1. Employees’ Rights
Employee rights in the case of a transfer of undertaking are defined in the Labour Code. Under the law, the new employer becomes a party to the current work relations. Consequently, under the principle of a legal successor, the new employer acquires any and all rights resulting from the work relations established with the previous employer and all obligations with which the previous employer was burdened toward the employees of the entity. This entity’s employees preserve the rights they were entitled to prior to the business transfer and they are bound by the same duties they had toward the previous employer.
An employee of the business being transferred may end the employment relation with the new employer. Within two months from the transfer, the employee can terminate the employment relation with a seven-day notice.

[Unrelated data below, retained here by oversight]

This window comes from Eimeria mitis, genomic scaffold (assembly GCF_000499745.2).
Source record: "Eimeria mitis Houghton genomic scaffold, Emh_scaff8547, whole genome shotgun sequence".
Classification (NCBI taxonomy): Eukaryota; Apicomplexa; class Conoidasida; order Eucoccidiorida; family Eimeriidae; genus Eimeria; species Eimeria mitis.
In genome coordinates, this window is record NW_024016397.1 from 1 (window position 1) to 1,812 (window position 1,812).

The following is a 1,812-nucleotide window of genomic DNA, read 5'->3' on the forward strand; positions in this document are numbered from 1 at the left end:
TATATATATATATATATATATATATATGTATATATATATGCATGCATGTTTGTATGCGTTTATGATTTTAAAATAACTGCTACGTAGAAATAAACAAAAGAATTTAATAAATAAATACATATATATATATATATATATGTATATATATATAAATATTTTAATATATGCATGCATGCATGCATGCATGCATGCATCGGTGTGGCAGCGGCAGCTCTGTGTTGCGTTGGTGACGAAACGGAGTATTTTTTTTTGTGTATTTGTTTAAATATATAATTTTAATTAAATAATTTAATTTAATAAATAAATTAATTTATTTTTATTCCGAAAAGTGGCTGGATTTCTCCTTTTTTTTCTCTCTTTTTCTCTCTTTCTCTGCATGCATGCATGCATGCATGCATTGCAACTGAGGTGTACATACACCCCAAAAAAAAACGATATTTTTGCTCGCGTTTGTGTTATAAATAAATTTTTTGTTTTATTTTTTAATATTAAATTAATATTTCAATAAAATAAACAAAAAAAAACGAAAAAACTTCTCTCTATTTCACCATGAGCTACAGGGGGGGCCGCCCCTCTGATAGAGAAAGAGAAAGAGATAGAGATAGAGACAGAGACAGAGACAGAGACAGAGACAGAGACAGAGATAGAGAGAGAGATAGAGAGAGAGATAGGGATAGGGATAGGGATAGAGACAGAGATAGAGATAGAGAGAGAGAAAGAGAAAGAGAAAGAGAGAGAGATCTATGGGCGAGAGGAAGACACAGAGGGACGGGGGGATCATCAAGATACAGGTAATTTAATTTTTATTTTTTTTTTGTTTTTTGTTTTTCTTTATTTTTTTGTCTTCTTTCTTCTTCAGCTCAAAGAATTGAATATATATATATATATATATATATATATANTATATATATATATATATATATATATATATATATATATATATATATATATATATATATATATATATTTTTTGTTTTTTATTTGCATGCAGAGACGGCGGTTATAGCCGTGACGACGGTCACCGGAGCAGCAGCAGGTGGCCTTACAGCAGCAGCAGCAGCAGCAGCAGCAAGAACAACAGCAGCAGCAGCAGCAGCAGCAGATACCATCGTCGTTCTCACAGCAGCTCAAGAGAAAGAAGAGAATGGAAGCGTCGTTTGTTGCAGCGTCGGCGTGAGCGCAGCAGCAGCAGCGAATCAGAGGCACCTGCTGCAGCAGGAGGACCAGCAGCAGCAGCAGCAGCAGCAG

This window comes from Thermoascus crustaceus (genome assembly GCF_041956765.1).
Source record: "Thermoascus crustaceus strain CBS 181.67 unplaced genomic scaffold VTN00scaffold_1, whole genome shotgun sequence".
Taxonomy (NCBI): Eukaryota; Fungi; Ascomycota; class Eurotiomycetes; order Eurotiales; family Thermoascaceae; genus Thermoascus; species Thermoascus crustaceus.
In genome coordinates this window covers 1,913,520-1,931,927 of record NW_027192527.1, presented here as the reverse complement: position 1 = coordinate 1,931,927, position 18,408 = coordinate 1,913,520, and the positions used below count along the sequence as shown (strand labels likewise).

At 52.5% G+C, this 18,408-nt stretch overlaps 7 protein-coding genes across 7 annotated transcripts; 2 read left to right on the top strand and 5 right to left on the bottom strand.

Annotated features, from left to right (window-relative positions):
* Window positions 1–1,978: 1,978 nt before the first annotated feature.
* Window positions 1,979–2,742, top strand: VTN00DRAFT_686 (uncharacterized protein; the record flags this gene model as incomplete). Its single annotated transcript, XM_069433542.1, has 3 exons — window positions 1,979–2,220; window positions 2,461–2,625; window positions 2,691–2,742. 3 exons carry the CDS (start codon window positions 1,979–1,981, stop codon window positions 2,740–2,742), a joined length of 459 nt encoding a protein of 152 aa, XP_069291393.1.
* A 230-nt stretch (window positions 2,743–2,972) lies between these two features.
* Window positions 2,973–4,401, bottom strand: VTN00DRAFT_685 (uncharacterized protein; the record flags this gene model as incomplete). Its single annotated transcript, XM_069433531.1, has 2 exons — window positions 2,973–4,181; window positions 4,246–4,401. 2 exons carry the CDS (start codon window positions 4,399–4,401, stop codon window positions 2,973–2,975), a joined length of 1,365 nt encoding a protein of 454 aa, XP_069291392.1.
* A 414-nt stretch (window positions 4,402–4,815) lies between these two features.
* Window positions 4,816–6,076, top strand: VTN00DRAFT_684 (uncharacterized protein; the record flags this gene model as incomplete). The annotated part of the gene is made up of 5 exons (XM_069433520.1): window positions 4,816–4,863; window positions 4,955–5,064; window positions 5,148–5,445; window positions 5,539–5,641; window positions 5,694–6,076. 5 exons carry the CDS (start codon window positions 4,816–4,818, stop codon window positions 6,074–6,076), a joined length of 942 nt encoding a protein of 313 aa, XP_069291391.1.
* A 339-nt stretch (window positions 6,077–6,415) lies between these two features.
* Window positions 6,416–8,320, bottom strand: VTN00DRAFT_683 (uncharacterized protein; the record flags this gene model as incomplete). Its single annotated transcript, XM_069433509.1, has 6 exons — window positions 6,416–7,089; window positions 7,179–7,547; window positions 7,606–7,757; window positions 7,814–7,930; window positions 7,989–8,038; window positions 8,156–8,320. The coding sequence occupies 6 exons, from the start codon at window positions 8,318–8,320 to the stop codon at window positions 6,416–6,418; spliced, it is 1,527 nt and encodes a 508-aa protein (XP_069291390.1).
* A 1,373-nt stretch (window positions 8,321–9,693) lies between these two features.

However, the transfer onto a new employer cannot constitute a reason for the employer to terminate the employment relation.
2. Requirements for Predecessor and Successor Parties
The new employer is bound by the content of the employment relations in force at the time of the transfer. The content of the employment relation is shaped not only by the employment contract but also by normative agreements the hitherto employer was a party to. The new employer is obligated to apply the provisions of collective labour agreements of employees who were covered for a period of one year prior to the day of the business transfer.